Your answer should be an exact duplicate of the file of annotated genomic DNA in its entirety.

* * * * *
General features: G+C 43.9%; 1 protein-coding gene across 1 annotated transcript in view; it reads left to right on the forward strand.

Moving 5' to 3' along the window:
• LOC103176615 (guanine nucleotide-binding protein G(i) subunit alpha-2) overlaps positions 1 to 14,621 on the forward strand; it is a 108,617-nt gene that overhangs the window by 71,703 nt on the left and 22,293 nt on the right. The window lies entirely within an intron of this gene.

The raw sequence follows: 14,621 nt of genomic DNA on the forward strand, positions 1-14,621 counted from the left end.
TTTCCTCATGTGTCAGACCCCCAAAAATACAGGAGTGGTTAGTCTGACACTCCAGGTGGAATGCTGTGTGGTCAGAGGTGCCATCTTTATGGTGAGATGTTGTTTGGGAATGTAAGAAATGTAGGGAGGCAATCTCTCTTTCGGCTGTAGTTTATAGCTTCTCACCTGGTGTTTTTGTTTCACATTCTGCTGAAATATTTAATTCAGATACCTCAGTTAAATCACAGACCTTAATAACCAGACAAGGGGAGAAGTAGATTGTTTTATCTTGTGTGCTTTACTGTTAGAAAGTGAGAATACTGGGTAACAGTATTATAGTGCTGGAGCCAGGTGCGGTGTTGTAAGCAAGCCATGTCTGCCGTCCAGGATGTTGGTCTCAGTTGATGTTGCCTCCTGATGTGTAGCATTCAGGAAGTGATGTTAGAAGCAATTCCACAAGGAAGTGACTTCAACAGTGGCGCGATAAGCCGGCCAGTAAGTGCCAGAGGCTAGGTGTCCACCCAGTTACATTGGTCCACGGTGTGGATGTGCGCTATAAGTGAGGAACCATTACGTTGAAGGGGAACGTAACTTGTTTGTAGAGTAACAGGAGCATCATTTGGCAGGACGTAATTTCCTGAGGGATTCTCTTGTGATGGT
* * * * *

General features: G+C 43.9%; 1 protein-coding gene across 1 annotated transcript in view; it reads left to right on the forward strand.

Moving 5' to 3' along the window:
• LOC103176615 (guanine nucleotide-binding protein G(i) subunit alpha-2) overlaps positions 1 to 14,621 on the forward strand; it is a 108,617-nt gene that overhangs the window by 71,703 nt on the left and 22,293 nt on the right. The window lies entirely within an intron of this gene.

The raw sequence follows: 14,621 nt of genomic DNA on the forward strand, positions 1-14,621 counted from the left end.
TTTCCTCATGTGTCAGACCCCCAAAAATACAGGAGTGGTTAGTCTGACACTCCAGGTGGAATGCTGTGTGGTCAGAGGTGCCATCTTTATGGTGAGATGTTGTTTGGGAATGTAAGAAATGTAGGGAGGCAATCTCTCTTTCGGCTGTAGTTTATAGCTTCTCACCTGGTGTTTTTGTTTCACATTCTGCTGAAATATTTAATTCAGATACCTCAGTTAAATCACAGACCTTAATAACCAGACAAGGGGAGAAGTAGATTGTTTTATCTTGTGTGCTTTACTGTTAGAAAGTGAGAATACTGGGTAACAGTATTATAGTGCTGGAGCCAGGTGCGGTGTTGTAAGCAAGCCATGTCTGCCGTCCAGGATGTTGGTCTCAGTTGATGTTGCCTCCTGATGTGTAGCATTCAGGAAGTGATGTTAGAAGCAATTCCACAAGGAAGTGACTTCAACAGTGGCGCGATAAGCCGGCCAGTAAGTGCCAGAGGCTAGGTGTCCACCCAGTTACATTGGTCCACGGTGTGGATGTGCGCTATAAGTGAGGAACCATTACGTTGAAGGGGAACGTAACTTGTTTGTAGAGTAACAGGAGCATCATTTGGCAGGACGTAATTTCCTGAGGGATTCTCTTGTGATGGT